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Thread: New K2 S9900

  1. #61
    Senior Member Valentin's Avatar
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    so if there where no sub around the dealers room who are the guys that sell the product
    they probably think thy are just fine as thy are specially when thy are selling other systems with higher prices

    one thing is too see the specs of an anechoic measurement and another is what happens when the actual speaker is in a certain room

    of course jbl can build a system that gos all the way down to infra world

    the questions is way they did not do this


    one of the answers might be that the Everest has a lot more opportunity to sound good in many different types of rooms with this configuration than one that goes down too infra world

    how many of the guys in hi fi hi end etc etc have an parametric EQ and the measurement chops and equipment to adjust the room gain

    most of the people in hi end are against eq

    sorry for the typos

  2. #62
    Senior Member Ian Mackenzie's Avatar
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    Hi Valentin,

    That is a good point but I think it comes down to what a particular market or in fact customer deems necessary after hearing a particular system.

    I mean you can argue the case as we see above of a sub being necessary for any system if you want. Hearing a true hi end system of the calibre is the real measure of what is or isn't required.

    JBL have gone to great lengths to create a particular bass quality with these systems that just has to be heard.


    The Everest manual covers most of your questions quite intuitively


    http://manuals.harman.com/JBL/HOM/Ow...0(English).pdf
    The surrounding environment for the speakers affects bass quality. Placing
    the speakers closer to the wall behind them or to the side walls will result in
    an abundance of bass, but placing them too close will result in dull bass. On
    the other hand, too much distance will reduce the bass output but result in
    fast and sharp bass. The low-frequency alignment feature enables placing the
    speakers near (or even in) a corner without producing an overabundance of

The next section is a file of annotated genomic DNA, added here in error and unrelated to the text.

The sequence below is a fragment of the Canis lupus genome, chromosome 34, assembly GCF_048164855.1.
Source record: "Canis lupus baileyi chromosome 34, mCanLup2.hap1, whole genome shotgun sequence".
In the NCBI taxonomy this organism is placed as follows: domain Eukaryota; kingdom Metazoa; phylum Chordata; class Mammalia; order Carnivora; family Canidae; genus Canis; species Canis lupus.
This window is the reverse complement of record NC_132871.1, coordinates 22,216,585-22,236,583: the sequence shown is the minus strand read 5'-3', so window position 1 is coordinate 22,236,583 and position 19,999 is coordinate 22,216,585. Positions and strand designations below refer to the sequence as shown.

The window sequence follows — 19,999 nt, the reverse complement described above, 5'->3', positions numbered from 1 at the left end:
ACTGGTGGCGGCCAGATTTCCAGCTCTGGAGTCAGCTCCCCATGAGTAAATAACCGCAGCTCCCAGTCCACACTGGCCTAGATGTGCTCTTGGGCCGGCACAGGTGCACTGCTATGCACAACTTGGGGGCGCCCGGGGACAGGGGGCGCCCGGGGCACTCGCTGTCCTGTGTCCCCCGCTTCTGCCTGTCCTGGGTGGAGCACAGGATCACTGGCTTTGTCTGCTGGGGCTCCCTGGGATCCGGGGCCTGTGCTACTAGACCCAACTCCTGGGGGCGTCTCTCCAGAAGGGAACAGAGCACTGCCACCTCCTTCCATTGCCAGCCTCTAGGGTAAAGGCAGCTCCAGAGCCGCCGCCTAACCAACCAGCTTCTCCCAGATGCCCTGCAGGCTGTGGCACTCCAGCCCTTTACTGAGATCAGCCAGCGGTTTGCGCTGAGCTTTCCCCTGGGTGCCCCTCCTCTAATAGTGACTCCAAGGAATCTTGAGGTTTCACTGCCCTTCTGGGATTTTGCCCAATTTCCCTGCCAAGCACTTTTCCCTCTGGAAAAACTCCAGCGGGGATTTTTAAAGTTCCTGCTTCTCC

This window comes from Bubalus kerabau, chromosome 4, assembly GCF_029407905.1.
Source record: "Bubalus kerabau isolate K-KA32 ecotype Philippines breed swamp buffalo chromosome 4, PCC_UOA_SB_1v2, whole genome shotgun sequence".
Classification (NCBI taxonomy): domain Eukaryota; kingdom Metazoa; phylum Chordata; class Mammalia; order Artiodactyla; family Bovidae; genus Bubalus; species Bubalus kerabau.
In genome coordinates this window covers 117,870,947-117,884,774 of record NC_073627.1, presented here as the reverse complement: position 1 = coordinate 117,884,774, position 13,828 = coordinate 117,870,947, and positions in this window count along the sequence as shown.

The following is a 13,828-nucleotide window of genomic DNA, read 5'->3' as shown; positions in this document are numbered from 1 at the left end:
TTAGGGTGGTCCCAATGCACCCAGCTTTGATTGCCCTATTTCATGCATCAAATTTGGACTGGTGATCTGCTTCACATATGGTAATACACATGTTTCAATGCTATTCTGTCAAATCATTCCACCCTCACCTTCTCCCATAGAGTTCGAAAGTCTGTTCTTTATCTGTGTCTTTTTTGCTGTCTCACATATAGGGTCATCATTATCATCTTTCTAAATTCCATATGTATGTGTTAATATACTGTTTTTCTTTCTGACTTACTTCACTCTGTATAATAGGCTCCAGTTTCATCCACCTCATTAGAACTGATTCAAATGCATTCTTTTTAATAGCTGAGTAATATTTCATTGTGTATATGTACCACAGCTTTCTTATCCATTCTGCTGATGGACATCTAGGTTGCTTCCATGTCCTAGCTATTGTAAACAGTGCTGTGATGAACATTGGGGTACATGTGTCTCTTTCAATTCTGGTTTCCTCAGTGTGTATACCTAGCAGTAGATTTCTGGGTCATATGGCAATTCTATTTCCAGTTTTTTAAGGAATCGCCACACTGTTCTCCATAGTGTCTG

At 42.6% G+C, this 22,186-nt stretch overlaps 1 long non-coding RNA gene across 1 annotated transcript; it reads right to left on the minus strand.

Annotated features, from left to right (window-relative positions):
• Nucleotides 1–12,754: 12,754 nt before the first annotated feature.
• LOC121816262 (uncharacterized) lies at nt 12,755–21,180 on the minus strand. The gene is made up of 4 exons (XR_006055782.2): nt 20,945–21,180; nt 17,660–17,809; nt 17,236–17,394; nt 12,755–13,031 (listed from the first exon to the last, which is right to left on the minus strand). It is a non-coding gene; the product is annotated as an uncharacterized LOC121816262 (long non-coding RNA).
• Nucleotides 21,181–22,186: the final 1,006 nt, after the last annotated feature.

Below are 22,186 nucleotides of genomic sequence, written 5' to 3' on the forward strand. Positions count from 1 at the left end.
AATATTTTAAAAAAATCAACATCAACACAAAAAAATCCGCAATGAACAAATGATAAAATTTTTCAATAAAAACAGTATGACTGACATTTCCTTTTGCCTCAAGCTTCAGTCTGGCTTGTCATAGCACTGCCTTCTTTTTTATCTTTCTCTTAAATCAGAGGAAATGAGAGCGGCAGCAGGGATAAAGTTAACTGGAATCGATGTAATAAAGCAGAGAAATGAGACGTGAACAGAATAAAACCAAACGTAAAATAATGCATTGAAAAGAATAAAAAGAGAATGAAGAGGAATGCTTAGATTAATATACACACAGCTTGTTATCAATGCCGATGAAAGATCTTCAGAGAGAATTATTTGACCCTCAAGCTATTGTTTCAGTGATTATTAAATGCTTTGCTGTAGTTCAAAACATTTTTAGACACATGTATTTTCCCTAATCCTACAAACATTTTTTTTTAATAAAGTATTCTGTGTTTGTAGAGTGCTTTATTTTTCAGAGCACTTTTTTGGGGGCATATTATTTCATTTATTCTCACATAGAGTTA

bass. This corner placement allows optimal performance, even in small
    rooms. Find the most suitable location by using various source materials.

  3. #63
    Senior Member spkrman57's Avatar
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    I'm one of the few that get the JBL flagship direction!

    Everyone is so caught up in the specs of speakers and the price of them.

    I happen to use the JBL 2226 for LF duty, most of my favorite and best recorded music has "natural instraments" not electronic garbage which has very little energy below 40hz.

    I find that even though the response of the 2226 is limited on the bottom end that it plays well enough for me to enjoy the distortion/compression free sound I enjoy.

    I don't need much response below 40hz and with the Edgarhorns I use on the HF section with 1.4"/2" compression drivers I'm pretty much cloning a poor man's Everest system.

    I will never have the funds to purchase the Everest Flagship speaker system, so I am doing what is the best alternative available to me. And it does sound good enough for my purposes!

    I don't live for specs, I live for the best music reproduction I can achieve within my means using proven crossover designs and quality drivers I can afford.

    I would love to have the latest product from JBL, but I live in the real world. And I don't suffer from lack of bass extension with drivers that roll off around 60hz but stay around down to 40hz in a small room.

    It's the clarity and distortion free sound that makes it great. JBL's niche market knows that and they are not complaining!!!

    The bottom line is JBL's top models are EXTREMELY clean sounding, and that is what you pay for in the end!!!

    Regards, Ron
    JBL Pro for home use!

  4. #64
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    Quote Originally Posted by spkrman57 View Post
    It's the clarity and distortion free sound that makes it great. ...
    Big point
    ___________
    Peter

  5. #65
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    Quote Originally Posted by spkrman57 View Post
    Everyone is so caught up in the specs of speakers and the price of them.

    I happen to use the JBL 2226 for LF duty, most of my favorite and best recorded music has "natural instraments" not electronic garbage which has very little energy below 40hz.

    I find that even though the response of the 2226 is limited on the bottom end that it plays well enough for me to enjoy the distortion/compression free sound I enjoy.

    I don't need much response below 40hz and with the Edgarhorns I use on the HF section with 1.4"/2" compression drivers I'm pretty much cloning a poor man's Everest system.

    I will never have the funds to purchase the Everest Flagship speaker system, so I am doing what is the best alternative available to me. And it does sound good enough for my purposes!

    I don't live for specs, I live for the best music reproduction I can achieve within my means using proven crossover designs and quality drivers I can afford.

    I would love to have the latest product from JBL, but I live in the real world. And I don't suffer from lack of bass extension with drivers that roll off around 60hz but stay around down to 40hz in a small room.